By Jacqueline Pitts, The Bottom Line
Presidents from three of the state’s universities spoke openly with legislators Thursday about the impact proposed budget cuts and program eliminations would have on their faculty and communities at a meeting of the House Budget Review Subcommittee on Postsecondary Education.
University of Kentucky President Eli Capilouto was first to present at the meeting and began his remarks by expressing his growing respect for tough choices legislators have to make but added he hopes these decisions are made in a timely way because many people would like to have certainty of salary and position, which are impacted by state budget cuts.
Capilouto explained that the 6.25% proposed cut presented by Gov. Matt Bevin earlier this month would mean a $16 million reduction from their $267 million allocation from the state.
The program eliminations proposed by the governor, Capilouto said, is another $10.2 million cut as six UK programs are up for elimination and two programs are suggested for reduction. The UK president said these programs have resulted in the creation of many startups and businesses in the state.
He went on to mention eight other programs that could potentially impact the University of Kentucky and said the university would like more clarification on that issue.
Capilouto pointed to the university’s efforts in the areas of workforce and economic development and other areas while noting to legislators that 25% of all students at the University of Kentucky come from families with an average income of less than $20,000 per year, so these dollars matter.
Concluding his remarks, Capilouto stated the University of Kentucky wants to be a partner with the legislature in this budget process with a focus on recruiting and retaining talent in Kentucky and continuing needed public efforts the university provides.
University of Louisville President Gregory Postel said the proposed cuts could bring the university’s funding levels back down to where it was in 1998 with the 6.25% reducing the state allocation of more than $132 million by $1.3 million in FY 2018 and $6.9 million in FY 2019.
Postel also noted the impacts of proposed program eliminations with six programs at UofL on the chopping block, including lung cancer research and the Kentucky Autism Training Center. He also added that under the proposed budget, the university will eliminate multiple projects including two dorm projects, a new College of Business building, and three STEM building projects.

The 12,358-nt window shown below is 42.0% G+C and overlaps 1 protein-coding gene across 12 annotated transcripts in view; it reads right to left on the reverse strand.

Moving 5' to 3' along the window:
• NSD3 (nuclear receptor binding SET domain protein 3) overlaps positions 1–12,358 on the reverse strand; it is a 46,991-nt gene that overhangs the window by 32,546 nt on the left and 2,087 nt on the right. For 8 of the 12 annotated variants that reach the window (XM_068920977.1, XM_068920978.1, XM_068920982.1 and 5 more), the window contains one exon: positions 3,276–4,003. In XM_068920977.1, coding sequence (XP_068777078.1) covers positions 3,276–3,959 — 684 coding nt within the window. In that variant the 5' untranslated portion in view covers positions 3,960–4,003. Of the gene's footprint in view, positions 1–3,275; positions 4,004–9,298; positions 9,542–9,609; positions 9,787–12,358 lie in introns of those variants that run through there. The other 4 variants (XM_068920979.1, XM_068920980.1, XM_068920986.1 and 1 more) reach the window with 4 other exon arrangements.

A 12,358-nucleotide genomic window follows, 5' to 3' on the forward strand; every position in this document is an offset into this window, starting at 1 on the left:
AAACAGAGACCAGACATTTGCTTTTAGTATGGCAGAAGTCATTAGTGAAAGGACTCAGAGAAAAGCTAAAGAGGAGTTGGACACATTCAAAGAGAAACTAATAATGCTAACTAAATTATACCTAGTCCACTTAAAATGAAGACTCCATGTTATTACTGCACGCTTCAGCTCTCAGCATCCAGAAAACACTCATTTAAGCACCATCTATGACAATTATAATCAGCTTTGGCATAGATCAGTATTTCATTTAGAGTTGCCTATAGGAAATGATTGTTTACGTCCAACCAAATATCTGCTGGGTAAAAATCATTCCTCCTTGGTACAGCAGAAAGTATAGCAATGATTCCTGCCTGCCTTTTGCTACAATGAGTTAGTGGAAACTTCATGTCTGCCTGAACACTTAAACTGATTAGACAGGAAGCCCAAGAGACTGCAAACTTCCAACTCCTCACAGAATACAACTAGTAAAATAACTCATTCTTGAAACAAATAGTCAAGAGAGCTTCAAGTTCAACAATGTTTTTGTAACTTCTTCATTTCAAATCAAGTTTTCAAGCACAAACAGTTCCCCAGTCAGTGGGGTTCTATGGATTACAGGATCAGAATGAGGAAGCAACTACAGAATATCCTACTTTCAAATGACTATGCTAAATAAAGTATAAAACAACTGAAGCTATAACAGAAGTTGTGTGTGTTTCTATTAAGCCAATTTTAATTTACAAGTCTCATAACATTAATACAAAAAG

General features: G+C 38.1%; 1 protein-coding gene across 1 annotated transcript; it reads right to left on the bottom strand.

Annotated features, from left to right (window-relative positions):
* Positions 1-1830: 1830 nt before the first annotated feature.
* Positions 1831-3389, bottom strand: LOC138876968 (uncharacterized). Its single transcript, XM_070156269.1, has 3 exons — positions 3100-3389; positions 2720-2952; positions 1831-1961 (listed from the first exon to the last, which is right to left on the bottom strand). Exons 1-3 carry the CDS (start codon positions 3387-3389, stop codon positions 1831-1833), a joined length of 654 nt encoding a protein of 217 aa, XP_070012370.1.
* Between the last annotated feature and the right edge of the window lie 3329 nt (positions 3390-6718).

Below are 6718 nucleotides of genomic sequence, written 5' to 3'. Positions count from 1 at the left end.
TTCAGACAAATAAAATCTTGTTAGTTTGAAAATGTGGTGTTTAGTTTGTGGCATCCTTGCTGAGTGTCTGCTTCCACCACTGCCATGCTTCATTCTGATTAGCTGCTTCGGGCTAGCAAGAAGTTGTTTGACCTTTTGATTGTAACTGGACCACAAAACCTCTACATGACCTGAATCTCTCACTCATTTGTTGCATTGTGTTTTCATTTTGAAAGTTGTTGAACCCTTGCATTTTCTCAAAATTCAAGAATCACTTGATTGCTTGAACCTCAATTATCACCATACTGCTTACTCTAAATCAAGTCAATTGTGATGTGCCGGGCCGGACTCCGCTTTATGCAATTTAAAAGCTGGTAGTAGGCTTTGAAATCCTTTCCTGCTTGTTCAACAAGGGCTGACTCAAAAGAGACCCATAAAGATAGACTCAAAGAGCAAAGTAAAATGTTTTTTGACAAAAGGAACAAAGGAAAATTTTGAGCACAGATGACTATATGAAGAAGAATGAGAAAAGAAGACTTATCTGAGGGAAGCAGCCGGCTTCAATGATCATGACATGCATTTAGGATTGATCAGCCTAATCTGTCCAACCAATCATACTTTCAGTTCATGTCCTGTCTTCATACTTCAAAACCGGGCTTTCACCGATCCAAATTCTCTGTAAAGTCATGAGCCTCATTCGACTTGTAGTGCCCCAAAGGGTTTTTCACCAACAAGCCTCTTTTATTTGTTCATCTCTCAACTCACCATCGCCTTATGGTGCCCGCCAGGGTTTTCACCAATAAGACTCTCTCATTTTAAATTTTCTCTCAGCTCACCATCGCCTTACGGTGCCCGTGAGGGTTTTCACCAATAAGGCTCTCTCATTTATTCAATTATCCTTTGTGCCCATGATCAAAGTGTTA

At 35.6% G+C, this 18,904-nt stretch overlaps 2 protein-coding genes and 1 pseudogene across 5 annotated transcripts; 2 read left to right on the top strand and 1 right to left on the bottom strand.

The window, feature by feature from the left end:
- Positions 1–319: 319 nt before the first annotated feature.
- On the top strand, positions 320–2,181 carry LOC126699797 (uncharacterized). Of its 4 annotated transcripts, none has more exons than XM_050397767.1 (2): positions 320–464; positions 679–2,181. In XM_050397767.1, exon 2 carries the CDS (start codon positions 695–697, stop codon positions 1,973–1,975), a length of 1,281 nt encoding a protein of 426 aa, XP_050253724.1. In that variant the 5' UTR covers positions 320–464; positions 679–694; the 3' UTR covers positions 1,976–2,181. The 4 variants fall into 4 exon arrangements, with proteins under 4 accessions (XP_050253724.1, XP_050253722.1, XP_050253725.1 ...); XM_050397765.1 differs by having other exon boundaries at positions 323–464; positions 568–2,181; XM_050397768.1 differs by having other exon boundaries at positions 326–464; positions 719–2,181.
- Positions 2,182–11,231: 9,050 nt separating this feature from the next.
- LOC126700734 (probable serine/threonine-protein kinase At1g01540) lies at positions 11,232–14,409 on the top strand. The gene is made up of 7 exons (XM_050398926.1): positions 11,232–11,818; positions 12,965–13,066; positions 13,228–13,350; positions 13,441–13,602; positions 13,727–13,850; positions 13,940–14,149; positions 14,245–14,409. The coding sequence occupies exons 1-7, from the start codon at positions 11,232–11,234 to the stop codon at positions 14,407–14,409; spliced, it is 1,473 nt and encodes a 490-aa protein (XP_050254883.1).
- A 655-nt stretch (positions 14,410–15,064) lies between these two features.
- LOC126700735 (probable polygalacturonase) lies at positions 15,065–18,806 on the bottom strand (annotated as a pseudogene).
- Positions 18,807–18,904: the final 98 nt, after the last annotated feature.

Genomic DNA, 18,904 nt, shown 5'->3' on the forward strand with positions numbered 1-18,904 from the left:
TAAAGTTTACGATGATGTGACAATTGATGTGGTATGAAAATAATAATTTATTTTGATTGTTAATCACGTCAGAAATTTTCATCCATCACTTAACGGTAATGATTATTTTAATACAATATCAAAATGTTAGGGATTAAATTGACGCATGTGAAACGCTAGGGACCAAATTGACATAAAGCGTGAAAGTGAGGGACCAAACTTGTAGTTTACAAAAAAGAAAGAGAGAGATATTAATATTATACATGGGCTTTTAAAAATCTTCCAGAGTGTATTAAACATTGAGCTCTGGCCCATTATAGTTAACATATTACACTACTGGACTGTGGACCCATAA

UofL’s president said the school plans to continue their emphasis on revenue generation to ensure the optimization of function while also increasing student enrollment to ensure tuition doesn’t have to increase and other areas.
However, he said, those efforts to find funds will take time and any immediate decrease in allocation has an adverse impact on the university. To combat this, Postel says the university will focus on things like improvements in operational efficiencies and the consideration of selective programmatic elimination.
Kentucky State University President M. Christopher Brown II, who began his tenure at the university in May 2017, said the university’s $26 million allocation would see a $3.1 million reduction with the proposed 6.25% cut and unfunded pension needs costing more than $1.3 million, which he said totals a more than 11% cut to the school. Brown said they have struggled to meet their pension obligations, noting the shared struggle among many state agencies in recent years.
Brown stated the budget cuts would not necessarily be the “death nail” in the university but that it would cause many issues for the school’s ability to function.
In terms of progress made by the university in recent years, Brown said they have increased graduation and retention rates across the board and plan to continue their work in those areas.
Brown said his goal as the new president of the university is to reacquaint stakeholders with the importance of the school on all levels and educate people about the unique attributes offered by KSU.
After hearing presentations from the university presidents, many legislators on the committee expressed a desire to ensure both K-12 and postsecondary education are not hurt too severely in the budget process. Now with the governor’s budget proposal in hand, the General Assembly is tasked with crafting the final version of the next two-year state budget before the end of the 2018 session.